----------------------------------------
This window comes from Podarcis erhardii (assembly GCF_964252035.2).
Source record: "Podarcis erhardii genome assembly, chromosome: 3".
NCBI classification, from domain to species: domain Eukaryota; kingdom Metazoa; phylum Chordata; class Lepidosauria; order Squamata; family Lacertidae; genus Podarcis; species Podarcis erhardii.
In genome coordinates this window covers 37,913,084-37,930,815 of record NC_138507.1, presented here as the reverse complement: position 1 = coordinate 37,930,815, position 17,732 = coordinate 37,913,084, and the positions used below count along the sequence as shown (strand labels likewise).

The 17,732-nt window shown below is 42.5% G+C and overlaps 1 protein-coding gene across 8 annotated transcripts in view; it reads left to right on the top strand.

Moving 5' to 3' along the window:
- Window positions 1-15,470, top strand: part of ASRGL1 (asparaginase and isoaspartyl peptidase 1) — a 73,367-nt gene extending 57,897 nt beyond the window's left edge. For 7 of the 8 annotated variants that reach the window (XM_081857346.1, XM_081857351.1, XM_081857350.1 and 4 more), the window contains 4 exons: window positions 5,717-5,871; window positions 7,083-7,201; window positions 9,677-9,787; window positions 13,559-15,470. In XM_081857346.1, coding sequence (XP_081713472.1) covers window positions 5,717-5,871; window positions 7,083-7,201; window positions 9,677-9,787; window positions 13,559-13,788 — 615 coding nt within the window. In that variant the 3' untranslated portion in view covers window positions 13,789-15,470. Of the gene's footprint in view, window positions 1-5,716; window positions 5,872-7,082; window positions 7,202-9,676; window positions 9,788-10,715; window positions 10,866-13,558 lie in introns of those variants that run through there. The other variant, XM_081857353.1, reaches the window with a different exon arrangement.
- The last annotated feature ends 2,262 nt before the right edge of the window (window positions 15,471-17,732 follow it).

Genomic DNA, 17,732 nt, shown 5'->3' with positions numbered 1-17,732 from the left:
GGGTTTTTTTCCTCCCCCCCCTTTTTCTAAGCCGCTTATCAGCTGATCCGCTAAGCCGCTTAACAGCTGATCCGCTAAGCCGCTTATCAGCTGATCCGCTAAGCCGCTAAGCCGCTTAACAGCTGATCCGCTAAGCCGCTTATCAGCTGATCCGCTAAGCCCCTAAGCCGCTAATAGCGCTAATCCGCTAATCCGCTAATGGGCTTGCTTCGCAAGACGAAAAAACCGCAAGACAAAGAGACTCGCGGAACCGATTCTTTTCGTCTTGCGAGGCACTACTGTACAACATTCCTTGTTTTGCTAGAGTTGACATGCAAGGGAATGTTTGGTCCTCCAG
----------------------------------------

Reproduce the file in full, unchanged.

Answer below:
This window comes from Podarcis erhardii (assembly GCF_964252035.2).
Source record: "Podarcis erhardii genome assembly, chromosome: 3".
NCBI classification, from domain to species: domain Eukaryota; kingdom Metazoa; phylum Chordata; class Lepidosauria; order Squamata; family Lacertidae; genus Podarcis; species Podarcis erhardii.
In genome coordinates this window covers 37,913,084-37,930,815 of record NC_138507.1, presented here as the reverse complement: position 1 = coordinate 37,930,815, position 17,732 = coordinate 37,913,084, and the positions used below count along the sequence as shown (strand labels likewise).

The 17,732-nt window shown below is 42.5% G+C and overlaps 1 protein-coding gene across 8 annotated transcripts in view; it reads left to right on the top strand.

Moving 5' to 3' along the window:
- Window positions 1-15,470, top strand: part of ASRGL1 (asparaginase and isoaspartyl peptidase 1) — a 73,367-nt gene extending 57,897 nt beyond the window's left edge. For 7 of the 8 annotated variants that reach the window (XM_081857346.1, XM_081857351.1, XM_081857350.1 and 4 more), the window contains 4 exons: window positions 5,717-5,871; window positions 7,083-7,201; window positions 9,677-9,787; window positions 13,559-15,470. In XM_081857346.1, coding sequence (XP_081713472.1) covers window positions 5,717-5,871; window positions 7,083-7,201; window positions 9,677-9,787; window positions 13,559-13,788 — 615 coding nt within the window. In that variant the 3' untranslated portion in view covers window positions 13,789-15,470. Of the gene's footprint in view, window positions 1-5,716; window positions 5,872-7,082; window positions 7,202-9,676; window positions 9,788-10,715; window positions 10,866-13,558 lie in introns of those variants that run through there. The other variant, XM_081857353.1, reaches the window with a different exon arrangement.
- The last annotated feature ends 2,262 nt before the right edge of the window (window positions 15,471-17,732 follow it).

Genomic DNA, 17,732 nt, shown 5'->3' with positions numbered 1-17,732 from the left:
GGGTTTTTTTCCTCCCCCCCCTTTTTCTAAGCCGCTTATCAGCTGATCCGCTAAGCCGCTTAACAGCTGATCCGCTAAGCCGCTTATCAGCTGATCCGCTAAGCCGCTAAGCCGCTTAACAGCTGATCCGCTAAGCCGCTTATCAGCTGATCCGCTAAGCCCCTAAGCCGCTAATAGCGCTAATCCGCTAATCCGCTAATGGGCTTGCTTCGCAAGACGAAAAAACCGCAAGACAAAGAGACTCGCGGAACCGATTCTTTTCGTCTTGCGAGGCACTACTGTACAACATTCCTTGTTTTGCTAGAGTTGACATGCAAGGGAATGTTTGGTCCTCCAG